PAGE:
• wait(empty) decreases the value of the semaphore variable "empty" by one, indicating that when the producer produces anything, the value of the empty space in the buffer decreases. If the buffer is full, or the value of the semaphore variable "empty" is 0, the program will stop and no production will take place.
  • wait(mutex) sets the semaphore variable "mutex" to zero, preventing any other process from entering the critical section.
  • The buffer is then locked, preventing the consumer from accessing it until the producer completes its function.
  • signal(mutex) is being used to mark the semaphore variable "mutex" to "1" so that other processes can arrive into the critical section though because the production is finished and the insert operation is also done.
  • So, After the producer has filled a slot in the buffer, the lock is released.
  • signal(full) is utilized to increase the semaphore variable "full" by one because after inserting the data into the buffer, one slot is filled in the buffer and the variable "full" must be updated.

This is how we address the producer section of the producer-consumer problem.

Solution of Consumer Problem

The pseudocode for the producer function will look like this:

do 
{
    // need to wait until full > 0 and then decrement the 'full'
    wait(full);
    // To acquire the lock
    wait(mutex);  
    
     /* Here we will perform the remove operation in a particular slot */ 
    
    // To release the lock
    signal(mutex); 
    // increment of 'empty'
    signal(empty); 
} 
while(TRUE);

 

  • The consumer waits until the buffer has at least one full slot.
  • wait(full) is used to reduce the semaphore variable "full" by one since the variable "full" must be reduced by one of the consumers consuming some data.
  • wait(mutex) sets the semaphore variable "mutex" to "0", preventing any other processes from entering the critical section.
  • And soon after that, the consumer then acquires a lock on the buffer.
  • The consumer then completes the data removal operation by removing data from one of the filled slots.
  • So because the consumption and remove operations are complete, signal(mutex) is being used to set the semaphore variable "mutex" to "1" so that other processes can enter the critical section now.
  • The lock is then released by the consumer.
  • Because one slot space in the buffer is released after extracting the data from the buffer, signal(empty) is used to raise the variable "empty" by one.

This is how we overcome the producer-consumer problem.

Get the tech career you deserve, faster!
Connect with our expert counsellors to understand how to hack your way to success
User rating 4.7/5
1:1 doubt support
95% placement record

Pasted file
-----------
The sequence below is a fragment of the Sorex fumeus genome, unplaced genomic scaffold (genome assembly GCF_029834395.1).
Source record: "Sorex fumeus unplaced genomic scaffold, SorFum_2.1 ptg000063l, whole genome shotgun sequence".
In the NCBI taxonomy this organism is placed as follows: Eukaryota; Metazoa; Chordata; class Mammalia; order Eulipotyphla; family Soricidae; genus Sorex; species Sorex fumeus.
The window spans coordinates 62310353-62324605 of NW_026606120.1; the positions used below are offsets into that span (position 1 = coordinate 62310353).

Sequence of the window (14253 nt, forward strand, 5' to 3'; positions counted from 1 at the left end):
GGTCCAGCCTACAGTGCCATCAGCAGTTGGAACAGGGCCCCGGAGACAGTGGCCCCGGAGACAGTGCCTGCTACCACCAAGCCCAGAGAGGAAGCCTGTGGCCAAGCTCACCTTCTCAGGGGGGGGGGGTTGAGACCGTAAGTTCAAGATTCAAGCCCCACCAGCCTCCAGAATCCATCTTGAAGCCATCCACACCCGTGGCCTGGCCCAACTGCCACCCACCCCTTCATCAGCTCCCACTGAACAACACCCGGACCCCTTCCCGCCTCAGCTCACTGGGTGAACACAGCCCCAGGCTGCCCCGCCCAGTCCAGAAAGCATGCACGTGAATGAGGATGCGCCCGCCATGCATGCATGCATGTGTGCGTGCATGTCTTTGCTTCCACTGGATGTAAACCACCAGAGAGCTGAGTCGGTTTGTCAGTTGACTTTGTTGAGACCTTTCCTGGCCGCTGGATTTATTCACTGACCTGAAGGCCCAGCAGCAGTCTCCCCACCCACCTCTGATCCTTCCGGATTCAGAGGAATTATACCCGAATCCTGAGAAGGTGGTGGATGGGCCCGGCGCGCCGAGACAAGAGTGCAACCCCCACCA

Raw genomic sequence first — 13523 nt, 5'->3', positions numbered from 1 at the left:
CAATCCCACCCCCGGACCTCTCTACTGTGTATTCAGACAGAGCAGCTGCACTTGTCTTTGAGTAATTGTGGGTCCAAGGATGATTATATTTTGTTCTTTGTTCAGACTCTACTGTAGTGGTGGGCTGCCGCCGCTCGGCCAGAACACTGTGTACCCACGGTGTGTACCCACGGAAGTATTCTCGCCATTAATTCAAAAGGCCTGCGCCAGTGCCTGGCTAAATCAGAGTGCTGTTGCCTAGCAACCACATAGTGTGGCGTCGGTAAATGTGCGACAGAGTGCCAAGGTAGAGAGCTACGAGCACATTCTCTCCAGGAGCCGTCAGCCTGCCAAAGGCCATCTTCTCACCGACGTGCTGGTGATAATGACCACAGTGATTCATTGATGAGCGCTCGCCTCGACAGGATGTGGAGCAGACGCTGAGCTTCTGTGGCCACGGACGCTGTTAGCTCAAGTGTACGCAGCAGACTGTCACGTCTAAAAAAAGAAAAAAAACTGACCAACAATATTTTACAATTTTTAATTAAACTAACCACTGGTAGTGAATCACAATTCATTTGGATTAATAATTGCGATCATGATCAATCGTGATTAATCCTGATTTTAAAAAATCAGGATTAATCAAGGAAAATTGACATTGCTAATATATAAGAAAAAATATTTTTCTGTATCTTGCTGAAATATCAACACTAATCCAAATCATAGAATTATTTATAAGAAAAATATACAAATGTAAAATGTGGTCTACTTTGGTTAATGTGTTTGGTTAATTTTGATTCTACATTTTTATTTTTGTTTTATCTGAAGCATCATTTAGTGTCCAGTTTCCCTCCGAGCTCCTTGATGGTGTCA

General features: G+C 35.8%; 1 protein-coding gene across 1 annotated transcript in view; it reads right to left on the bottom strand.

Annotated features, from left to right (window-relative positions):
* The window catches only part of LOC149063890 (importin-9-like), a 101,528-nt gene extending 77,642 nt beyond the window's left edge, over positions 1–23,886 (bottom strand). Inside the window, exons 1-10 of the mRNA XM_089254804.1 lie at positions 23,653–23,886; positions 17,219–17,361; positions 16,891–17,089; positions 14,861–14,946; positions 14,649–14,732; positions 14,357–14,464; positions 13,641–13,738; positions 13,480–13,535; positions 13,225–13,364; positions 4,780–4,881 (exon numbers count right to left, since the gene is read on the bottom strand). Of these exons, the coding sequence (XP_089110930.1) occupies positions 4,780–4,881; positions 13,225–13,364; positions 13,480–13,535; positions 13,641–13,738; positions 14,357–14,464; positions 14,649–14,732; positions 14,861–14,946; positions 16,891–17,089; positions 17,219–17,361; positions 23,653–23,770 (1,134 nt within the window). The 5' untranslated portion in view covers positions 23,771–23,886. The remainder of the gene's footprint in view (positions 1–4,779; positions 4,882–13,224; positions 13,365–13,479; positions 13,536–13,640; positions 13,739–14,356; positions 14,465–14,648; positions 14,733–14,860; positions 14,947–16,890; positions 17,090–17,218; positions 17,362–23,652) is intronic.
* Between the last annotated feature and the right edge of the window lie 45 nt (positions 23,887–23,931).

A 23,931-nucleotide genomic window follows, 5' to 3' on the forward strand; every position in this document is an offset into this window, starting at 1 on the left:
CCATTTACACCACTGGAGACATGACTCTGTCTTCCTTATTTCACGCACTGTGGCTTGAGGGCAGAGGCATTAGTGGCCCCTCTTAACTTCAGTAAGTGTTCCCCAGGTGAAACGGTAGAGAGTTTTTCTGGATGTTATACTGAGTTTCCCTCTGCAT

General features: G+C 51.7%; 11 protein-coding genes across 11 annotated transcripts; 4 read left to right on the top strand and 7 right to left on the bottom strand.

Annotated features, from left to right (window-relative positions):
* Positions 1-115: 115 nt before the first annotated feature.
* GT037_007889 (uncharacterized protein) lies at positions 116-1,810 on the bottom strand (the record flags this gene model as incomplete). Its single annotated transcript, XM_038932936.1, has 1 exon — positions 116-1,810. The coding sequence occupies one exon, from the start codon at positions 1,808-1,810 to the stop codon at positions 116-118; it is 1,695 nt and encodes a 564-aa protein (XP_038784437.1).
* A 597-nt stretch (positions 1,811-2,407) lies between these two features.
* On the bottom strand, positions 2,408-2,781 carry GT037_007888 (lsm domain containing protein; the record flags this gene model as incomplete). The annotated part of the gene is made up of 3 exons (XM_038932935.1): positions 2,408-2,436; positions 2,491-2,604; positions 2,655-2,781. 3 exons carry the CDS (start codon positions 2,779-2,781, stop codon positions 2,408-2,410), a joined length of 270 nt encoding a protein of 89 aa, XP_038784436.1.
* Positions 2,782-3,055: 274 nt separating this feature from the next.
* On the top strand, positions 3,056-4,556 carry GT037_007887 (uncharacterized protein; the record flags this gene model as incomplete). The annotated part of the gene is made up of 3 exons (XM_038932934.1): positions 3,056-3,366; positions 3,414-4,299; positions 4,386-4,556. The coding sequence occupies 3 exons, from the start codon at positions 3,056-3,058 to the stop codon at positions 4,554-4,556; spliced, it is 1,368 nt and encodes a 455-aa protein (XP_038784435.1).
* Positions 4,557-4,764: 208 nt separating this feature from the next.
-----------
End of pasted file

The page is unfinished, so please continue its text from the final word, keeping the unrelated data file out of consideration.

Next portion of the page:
Akash Pal
Senior Software Engineer
326% Hike After Job Bootcamp
Himanshu Gusain
Programmer Analyst
32 LPA After Job Bootcamp
After Job
Bootcamp

Frequently Asked Questions

Why do we use semaphores to solve the producer-consumer problem?

Mutual exclusion is ensured via the mutex semaphore. We can solve our problem by employing the three semaphore variables, as well as the wait() and signal() functions (the wait() method reduces the semaphore variable by one, while the signal() function helps by increasing the semaphore variable by one).

How many counting semaphores are used?

There are two counting semaphores used, first is “empty”, which is initialized on the basis of the number of slots present in the buffer. And the second is “full”, which is initialized with a value zero as its starting value.

What is the main cause of the producer-consumer problem?

The main challenge in the producer-consumer problem arises from the need to synchronize access to a shared buffer between a producer and a consumer process.

What are the three types of consumer problem-solving?

Three common approaches to solving consumer problems are Deductive Reasoning, Algorithmic Problem Solving, and Heuristic Problem Solving.

Conclusion

To summarize the article, we learned about the producer-consumer problem and what are the causes associated with it. We used the semaphore approach to solve the dilemma. Hope you learned something. But the knowledge never stops, so to better understand the Operating Systems, you can go through many articles on our platform.

Recommended Readings:


Do check out The Interview guide for Product Based Companies as well as some of the Popular Interview Problems from Top companies like Amazon, Adobe, Google, Uber, Microsoft, etc. on Code360.

Happy Learning Ninja :)

Previous article
Printer Spooler Problem
Next article
Dining Philosophers Problem in OS